Jun 3rd 2013
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By Alexandra DeFelice
With merger mania heating up in the accounting world, it's likely most firms are either being eyed or are ogling another firm to achieve growth or, in some cases, to achieve a combination of growth for some partners and succession for others.
The question at the top of most people's minds boils down to the bottom line. They either want to know how much a merger will cost or how much money they'll get. But before looking at money, there are other variables to consider in terms of how a deal will emerge.
During a recent webinar by the CPA Leadership Institute, Joel Sinkin, president of Transition Advisors, discussed how to value your firm when selling externally or internally to other partners. While this topic could fill a book, following is a recap of the discussion.
First, Sinkin outlined five main deal structures:
1. Straight sale. Owners don't want to work full time or have an equity position, but they'll be there to ensure a proper transition and stay on in a reduced role.
2. Buy-in to a buyout. The buyer opts in an interest into the firm and may or may not bring clients into the newly combined entity.
3. Merger to a buyout. This is similar to the above, but no initial equity is purchased. There are many variants on this. Perhaps one person at first is a 20 percent partner then buys out the 80 percent partner. Some can buy in a minority interest on existing clients, then buy in new ones 50/50.
4. Carve-out/cull-out. Take your favorite clients and sell the others. This doesn't necessarily mean your most profitable clients, but the ones with whom you have the deepest relationships or some other factor upon which you place client value.
Another option is to cull out a niche. For example, one of Sinkin's clients had a $1.8-million compliance practice with some wealth management work on the side that he loved. Sinkin sold his accounting clients to a midsize regional firm that wasn't doing wealth management. Both firms signed a noncompete and communicated it as a merger of specialties. Sinkin was then exposed to new clients. This process can be a stepping-stone to succession – not giving up all of your clients but most of them – with the idea of transitioning off the rest later.
5. Two-stage deal. Smaller firms' clients are partner loyal, whereas larger firms' clients are brand loyal, Sinkin said. So it makes sense to keep the partners who the clients are accustomed to on board for a period of maybe two to three years. The problem ties in to accountability. No one wants to be clock-punching and reporting to someone the last two years of his or her career, Sinkin explained. The key is to figure out how to keep the partners doing their work, but give them autonomy to lessen the workload on their timeline and terms. Sinkin recommends a minimum two-year notification period, with a transition plan for internal succession plans.
Now to the money.
Consider the following five variables when considering the multiple of your firm's worth:
1. Cash up front, if any. Sinkin sees a range of zero to twenty percent, depending on the economy, time of year (related to billings), and treatment of accounts receivable, among other factors.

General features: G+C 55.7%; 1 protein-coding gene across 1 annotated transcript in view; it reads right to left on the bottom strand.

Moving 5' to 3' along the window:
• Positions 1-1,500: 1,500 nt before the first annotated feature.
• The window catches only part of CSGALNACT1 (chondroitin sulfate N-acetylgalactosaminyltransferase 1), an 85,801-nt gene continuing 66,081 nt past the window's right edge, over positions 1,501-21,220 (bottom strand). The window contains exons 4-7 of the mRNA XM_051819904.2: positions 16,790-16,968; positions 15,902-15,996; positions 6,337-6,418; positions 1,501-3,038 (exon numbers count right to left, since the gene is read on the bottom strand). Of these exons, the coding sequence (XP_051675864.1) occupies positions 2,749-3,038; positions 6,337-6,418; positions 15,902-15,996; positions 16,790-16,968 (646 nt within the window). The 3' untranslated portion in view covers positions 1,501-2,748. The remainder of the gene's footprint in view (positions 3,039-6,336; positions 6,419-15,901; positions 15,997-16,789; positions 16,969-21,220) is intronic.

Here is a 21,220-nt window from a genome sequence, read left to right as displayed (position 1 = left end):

2. Retention clause. Buyers covet this, because it guarantees clients want to stay with the firm, and the seller wants the buyer to keep those clients. It helps ensure the buyer won't go out of business. This can be challenging for a seller, but potentially the best opportunity. Many deals are done with one- or two-year retention clauses, thereby limiting the guarantees.
3. Profitability. Not the seller's profit, but the successor firm's profit.
4. Duration of payout period. The most frequent buyout period for smaller firms is five years, then four, then six, according to Sinkin. The larger the firm, the longer the payout period.
5. The multiple. This is the effect; the other variables are the cause. If you ask someone to pay you faster, with more money up front, and with a shorter retention period, you'll be paid less.
Larger firms have lower multiples and longer payout periods than smaller firms. Very few larger firms are a total sale. Most have partners in different categories. For example, senior partners are seeking succession; younger partners are exchanging equity in one firm for another seeking growth. Partners usually place a value on hard assets, such as technology, that larger firms bring to the table; smaller firms rarely have such assets.
Some smaller firms have a set sum in mind that they're going to pay to buy out retiring partners. This can be dangerous, because in some small firms, partners have their own book of business, so what's the plan to ensure the transition will happen? To mitigate the risk, Sinkin recommends having at least a two-year notification period to create a transition plan.
- Here Comes the Baby Boomer Bubble - Valuing Your Practice for Partner Retirements
- M&A: Five Variables when Assigning Value
- Management Essentials: Five Merger Tips to Help You Seal the Deal
About the author:
Alexandra DeFelice is senior manager of communication and program development for Moore Stephens North America, and a regional member of Moore Stephens International Limited, a network of more than 360 accounting and consulting firms with nearly 650 offices in 100 countries. Alexandra can be reached at firstname.lastname@example.org.